Medical Professional: Breaking and Entering; Destruction of Property; Possession of Controlled Substances; Arson; Theft; Possession of False Identification; Minor in Possession


It was high school; I was a delinquent. A straight-A delinquent. Once I got to college, I began reassessing what I wanted to do in life. I decided to study the mind.

I’m fascinated by it all. How much we know, how much we don’t, and how much we take for granted. The ability to forget, for example, is a gift taken for granted. The ability to have things forgotten allows us to redefine ourselves, to grow, to change who we are.

But society never forgets. Not in the data age, when every job application, every college application, every decision about the future bears the reminder of past transgressions. At least for people who have been caught.

And that causes pain. When we don’t agree with the identity placed upon us (say, “criminal”), we experience cognitive dissonance. It’s like a mind split. On the one hand, you know you’re a good person, but every societal indicator of worthiness tells you you’re not. It’s an inconsistency between our thoughts, beliefs, and actions. It hurts.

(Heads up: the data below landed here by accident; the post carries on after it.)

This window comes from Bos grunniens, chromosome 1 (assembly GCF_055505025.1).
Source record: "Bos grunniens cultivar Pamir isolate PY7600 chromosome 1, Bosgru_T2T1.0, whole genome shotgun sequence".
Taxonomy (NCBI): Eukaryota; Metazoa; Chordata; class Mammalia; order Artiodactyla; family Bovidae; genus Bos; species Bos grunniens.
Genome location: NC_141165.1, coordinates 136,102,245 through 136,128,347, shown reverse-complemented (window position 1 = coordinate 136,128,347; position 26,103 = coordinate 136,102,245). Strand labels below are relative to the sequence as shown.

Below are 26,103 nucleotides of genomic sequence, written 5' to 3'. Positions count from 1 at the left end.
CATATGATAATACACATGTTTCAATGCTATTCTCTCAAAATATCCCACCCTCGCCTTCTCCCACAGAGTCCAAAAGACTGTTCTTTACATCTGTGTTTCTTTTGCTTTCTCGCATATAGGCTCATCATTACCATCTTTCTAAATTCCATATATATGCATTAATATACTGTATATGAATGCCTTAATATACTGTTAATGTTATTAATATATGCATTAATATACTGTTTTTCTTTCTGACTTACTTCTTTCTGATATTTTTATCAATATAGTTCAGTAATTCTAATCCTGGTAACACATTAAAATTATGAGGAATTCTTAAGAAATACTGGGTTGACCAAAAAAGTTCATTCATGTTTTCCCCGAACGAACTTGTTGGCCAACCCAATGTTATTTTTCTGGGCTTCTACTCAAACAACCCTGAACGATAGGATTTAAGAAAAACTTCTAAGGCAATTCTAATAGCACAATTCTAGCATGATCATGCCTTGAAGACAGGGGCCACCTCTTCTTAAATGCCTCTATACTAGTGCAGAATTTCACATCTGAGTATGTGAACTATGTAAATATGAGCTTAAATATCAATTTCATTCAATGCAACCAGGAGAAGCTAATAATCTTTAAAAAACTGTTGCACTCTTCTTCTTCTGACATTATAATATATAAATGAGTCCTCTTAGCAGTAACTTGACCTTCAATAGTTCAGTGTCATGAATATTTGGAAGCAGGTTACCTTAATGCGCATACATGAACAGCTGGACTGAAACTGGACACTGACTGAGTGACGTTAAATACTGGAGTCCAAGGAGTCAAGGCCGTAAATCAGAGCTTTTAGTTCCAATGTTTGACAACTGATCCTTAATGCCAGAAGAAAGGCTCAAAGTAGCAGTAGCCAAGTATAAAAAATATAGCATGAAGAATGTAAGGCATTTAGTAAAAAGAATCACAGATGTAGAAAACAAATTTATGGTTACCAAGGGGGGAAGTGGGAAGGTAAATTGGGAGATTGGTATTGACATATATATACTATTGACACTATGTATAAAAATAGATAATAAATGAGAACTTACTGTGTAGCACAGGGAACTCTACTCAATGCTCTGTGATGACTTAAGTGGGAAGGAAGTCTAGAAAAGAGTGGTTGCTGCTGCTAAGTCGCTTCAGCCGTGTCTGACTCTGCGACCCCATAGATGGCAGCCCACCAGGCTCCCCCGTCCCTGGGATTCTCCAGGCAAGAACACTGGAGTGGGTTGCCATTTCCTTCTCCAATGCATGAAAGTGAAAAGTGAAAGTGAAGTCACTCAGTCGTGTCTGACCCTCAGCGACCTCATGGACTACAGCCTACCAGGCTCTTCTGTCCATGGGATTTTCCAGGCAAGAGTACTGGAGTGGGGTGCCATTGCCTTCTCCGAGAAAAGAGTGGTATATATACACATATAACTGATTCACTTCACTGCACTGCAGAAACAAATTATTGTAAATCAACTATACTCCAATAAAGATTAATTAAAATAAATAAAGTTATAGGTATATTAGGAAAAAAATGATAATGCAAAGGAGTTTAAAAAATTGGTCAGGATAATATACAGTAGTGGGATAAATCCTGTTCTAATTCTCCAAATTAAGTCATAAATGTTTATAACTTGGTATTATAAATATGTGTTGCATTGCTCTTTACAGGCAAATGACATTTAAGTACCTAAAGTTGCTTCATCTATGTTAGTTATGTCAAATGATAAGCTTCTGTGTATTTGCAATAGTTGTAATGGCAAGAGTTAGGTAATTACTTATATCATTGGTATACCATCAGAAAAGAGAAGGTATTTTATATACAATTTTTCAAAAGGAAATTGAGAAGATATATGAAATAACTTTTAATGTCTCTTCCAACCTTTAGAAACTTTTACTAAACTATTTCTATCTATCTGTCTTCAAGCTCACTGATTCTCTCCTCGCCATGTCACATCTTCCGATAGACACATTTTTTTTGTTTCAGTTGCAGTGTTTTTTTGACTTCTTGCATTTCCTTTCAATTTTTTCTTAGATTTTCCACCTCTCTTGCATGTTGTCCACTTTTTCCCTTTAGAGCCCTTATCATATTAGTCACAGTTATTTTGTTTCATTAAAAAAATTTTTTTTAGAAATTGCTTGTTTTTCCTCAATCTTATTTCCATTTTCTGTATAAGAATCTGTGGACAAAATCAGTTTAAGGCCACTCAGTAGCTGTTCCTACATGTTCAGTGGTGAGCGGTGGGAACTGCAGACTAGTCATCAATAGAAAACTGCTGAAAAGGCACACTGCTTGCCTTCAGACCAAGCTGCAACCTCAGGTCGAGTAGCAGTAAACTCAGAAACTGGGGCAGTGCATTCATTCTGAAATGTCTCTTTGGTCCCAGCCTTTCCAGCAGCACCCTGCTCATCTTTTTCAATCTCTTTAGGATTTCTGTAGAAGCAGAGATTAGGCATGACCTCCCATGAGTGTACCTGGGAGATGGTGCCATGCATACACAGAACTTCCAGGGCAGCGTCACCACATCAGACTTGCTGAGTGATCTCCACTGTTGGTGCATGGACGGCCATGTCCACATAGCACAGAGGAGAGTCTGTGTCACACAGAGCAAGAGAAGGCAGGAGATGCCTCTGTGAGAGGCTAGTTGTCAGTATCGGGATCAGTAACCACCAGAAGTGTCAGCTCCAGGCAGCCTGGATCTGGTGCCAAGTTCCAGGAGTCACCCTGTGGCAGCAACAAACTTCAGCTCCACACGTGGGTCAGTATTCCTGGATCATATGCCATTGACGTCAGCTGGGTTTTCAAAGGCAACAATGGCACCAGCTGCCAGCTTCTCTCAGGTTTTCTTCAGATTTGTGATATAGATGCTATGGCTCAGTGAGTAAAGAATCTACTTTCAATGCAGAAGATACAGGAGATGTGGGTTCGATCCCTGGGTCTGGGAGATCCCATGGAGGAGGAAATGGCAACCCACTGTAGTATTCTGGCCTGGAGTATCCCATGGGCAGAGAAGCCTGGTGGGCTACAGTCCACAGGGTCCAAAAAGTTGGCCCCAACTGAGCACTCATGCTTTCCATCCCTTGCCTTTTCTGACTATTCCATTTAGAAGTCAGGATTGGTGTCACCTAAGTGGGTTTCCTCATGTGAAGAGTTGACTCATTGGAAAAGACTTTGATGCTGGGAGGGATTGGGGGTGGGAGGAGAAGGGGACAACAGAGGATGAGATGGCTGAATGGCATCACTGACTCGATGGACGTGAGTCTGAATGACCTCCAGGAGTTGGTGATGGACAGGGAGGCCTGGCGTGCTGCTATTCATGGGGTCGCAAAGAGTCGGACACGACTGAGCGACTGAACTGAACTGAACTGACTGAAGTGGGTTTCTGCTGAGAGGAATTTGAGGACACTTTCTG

People labeled “criminals” are forced to suffer the rest of their lives, their amends never truly accepted, nor their crimes forgiven. You know in some cultures there’s a philosophy that when someone is imprisoned for a crime, it is not an individual who has failed their community, but the community who has failed the individual. That means the mental burden is borne not by the individual alone.

I sometimes look back on the things I’ve done. And if I was caught, I would have never been allowed to forget who I was as a delinquent kid growing up, and would have never had the pleasure of knowing who I am today.

Forgetting allows you to move forward.


A few years ago, I asked myself: How can I turn these terrible things I’ve done into helping others?


Well, I start by not judging people; by allowing people, at least when they’re with me, the luxury to forget.